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What follows now after the Meetings? Complete winter guide

Winter really got red hot at this year’s Winter Meetings, during which we saw a series of mega-deals led by Aaron Judge’s $360 million deal with the Yankees, according to various reports.

But the offseason is far from over.

Pitchers and catchers still have two months to report to their respective workouts, and a lot can happen until then.

Below, you’ll find a breakdown of the offseason landscape now that the Winter Meetings are over, including notable free agents yet to sign, key issues to watch, teams that need to make moves and potential trade candidates.

Who are the best free agents left on the market?

Reviewing Anthony Castrovince’s list of the top 20 free agents this offseason, 14 of the 20 are no longer available.

Puerto Rican star shortstop Carlos Correa (No. 4) tops the list of best remaining free agents, followed by fellow shortstop Dansby Swanson (No. 7) and pitchers Carlos Rodón (No. 8), Chris Bassitt (No. 9 ), Kodai Senga (No. 11) and Nathan Eovaldi (No. 18).

What other notable players are still available?

Teams in need of a corner outfielder have several options open, including Michael Conforto, Michael Brantley, Andrew Benintendi and Joey Gallo, while three-time Gold Glove winner Kevin Kiermaier is an alternative in the outfield. Central for those teams that could not agree with Brandon Nimmo.

Other notable free agents among starting pitchers include Sean Manaea, Michael Wacha, Noah Syndergaard, Corey Kluber, Wade Miley, Ross Stripling, Zack Greinke and Rich Hill.

The reliever market isn’t as mixed, with Craig Kimbrel, Aroldis Chapman, Taylor Rogers, Andrew Chafin, Michael Fulmer, Adam Ottavino and Zack Britton among the best remaining options.

Clubs in need of receivers that were left without Venezuelan Willson Contreras (five years with the Cardinals) could focus on Puerto Rican Christian Vázquez, probably the best option among the remaining masks on the market. There’s also Mike Zunino, Gary Sánchez and Omar Narváez, but none of the three is coming off a particularly strong season.

Designated hitter JD Martinez, first baseman Brandon Belt, second baseman Jean Segura, third baseman Justin Turner and infielder Brandon Drury are also up for grabs.

What are the issues that should not be lost sight of?

Here are four of the most exciting topics to follow in the coming months after the Winter Meetings…

1. What will happen to the shortstop market?

And then there were two. Trea Turner (11-year, $300 million deal with the Phillies) and Xander Bogaerts (11-year, $280 million deal with the Padres) left the board, leaving Correa and Swanson as the best pieces on the shortstop market. .

Correa is still looking for a contract of $300 million or more, and one has to think that he and agent Scott Boras are looking to top Turner’s deal, or even fellow Puerto Rican Francisco Lindor’s $341 million deal with the Mets that made him a the highest paid shortstop in history.

The Giants and Twins appear to be the main contenders for Correa, while the Cubs are more focused on Swanson. One of those teams is going to be left without a chair once the music stops.

The Dodgers and Braves also have holes at shortstop from the departure of Turner and Swanson, respectively, in free agency, but they are said to be comfortable with their inside options. After not getting anywhere near–according to reports–to the offer the Padres made to Bogaerts, the Red Sox will likely decide to move Trevor Story back to the No. 6 spot and focus on getting help at second base, instead to enter the bid for Correa or Swanson.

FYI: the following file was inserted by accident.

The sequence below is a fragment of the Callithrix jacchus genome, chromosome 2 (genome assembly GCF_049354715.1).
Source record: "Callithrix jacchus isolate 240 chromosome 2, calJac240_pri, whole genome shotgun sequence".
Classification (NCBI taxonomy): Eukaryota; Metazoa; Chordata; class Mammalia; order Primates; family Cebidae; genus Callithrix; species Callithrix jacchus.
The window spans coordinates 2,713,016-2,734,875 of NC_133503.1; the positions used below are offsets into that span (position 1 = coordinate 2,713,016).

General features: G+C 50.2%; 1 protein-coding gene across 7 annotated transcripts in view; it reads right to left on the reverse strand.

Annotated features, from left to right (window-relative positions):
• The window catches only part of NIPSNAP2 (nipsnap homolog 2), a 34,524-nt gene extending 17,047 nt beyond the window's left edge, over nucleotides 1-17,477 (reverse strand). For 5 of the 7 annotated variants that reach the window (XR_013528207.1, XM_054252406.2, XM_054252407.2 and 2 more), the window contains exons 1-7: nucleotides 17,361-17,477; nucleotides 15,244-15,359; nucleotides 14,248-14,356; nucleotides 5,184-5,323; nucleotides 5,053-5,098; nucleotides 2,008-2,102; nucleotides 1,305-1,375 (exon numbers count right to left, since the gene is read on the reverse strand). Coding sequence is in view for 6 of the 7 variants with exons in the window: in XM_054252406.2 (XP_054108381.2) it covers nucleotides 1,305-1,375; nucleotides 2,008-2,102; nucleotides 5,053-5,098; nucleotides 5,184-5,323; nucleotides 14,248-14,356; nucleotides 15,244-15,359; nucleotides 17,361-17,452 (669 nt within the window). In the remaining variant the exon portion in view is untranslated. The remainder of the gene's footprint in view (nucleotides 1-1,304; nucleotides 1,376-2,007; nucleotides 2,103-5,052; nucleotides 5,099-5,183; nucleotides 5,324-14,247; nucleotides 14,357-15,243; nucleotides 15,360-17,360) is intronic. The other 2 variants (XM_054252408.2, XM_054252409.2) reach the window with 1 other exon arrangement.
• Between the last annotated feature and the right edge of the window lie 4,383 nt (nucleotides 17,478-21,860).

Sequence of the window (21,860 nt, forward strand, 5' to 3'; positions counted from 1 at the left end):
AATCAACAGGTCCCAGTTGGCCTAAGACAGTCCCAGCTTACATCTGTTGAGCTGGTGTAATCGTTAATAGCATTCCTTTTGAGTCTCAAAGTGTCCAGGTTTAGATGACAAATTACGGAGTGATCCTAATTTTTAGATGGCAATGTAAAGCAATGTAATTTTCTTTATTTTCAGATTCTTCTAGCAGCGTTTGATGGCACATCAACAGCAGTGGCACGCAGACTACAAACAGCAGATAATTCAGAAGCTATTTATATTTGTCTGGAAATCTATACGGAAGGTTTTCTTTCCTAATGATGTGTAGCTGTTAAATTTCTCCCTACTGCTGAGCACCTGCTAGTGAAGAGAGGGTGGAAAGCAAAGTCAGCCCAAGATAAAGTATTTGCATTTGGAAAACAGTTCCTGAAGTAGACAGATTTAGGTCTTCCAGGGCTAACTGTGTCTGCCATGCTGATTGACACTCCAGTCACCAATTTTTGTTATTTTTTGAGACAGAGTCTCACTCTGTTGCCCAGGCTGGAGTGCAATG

2. The Red Sox are under pressure to sign Devers to an extension

Speaking of the Red Sox, they’ve now lost two franchise cornerstones — Mookie Betts and Bogaerts — in less than three years. At the same time, Boston fans have just seen the Yankees do what it takes to retain Judge.

Boston could have opted out of Bogaerts’ contract before 2022, but the team’s purported offer to add a year and $30 million to his current deal — guaranteeing him $110 million from 2022 to 2026 — fell far short of what the shortstop was seeking. .

The Red Sox are at risk of losing another star, Rafael Devers, in free agency next winter, so pressure is mounting for Boston to extend the 26-year-old third baseman. The Red Sox reportedly made Devers an initial offer similar to Matt Olson’s eight-year, $168 million offer with the Braves, before increasing the amount to more than $200 million in October, but at the time, the parties were far from reaching an agreement.

Devers isn’t the only concern for the Red Soxes after they finished in the cellar in 2022. Boston has been active, reaching deals with Japanese outfielder Masataka Yoshida and relievers Chris Martin, Curaçao’s Kenley Jansen and Joely Rodríguez, But the club also has huge holes at catching, second base and designated hitter, as well as in the rotation.

3. Where will Rodon end up, and for how long?

Rodón seems to be in a great position with the way the starting market has evolved. Two other aces, Justin Verlander and Jacob deGrom, are off the market and there’s a considerable drawdown between Rodon/Senga and the other available starters.

As the winter began, the contracts of Zack Wheeler with the Phillies (five years, $118 million), Robbie Ray with the Mariners (five years, $115 million) and Kevin Gausman with the Blue Jays (five years, $110 million) looked as good comparisons for Rodon. However, the lefty could be in a position to surpass those deals, perhaps even surpassing the six-year, $140 million deal with the Nationals.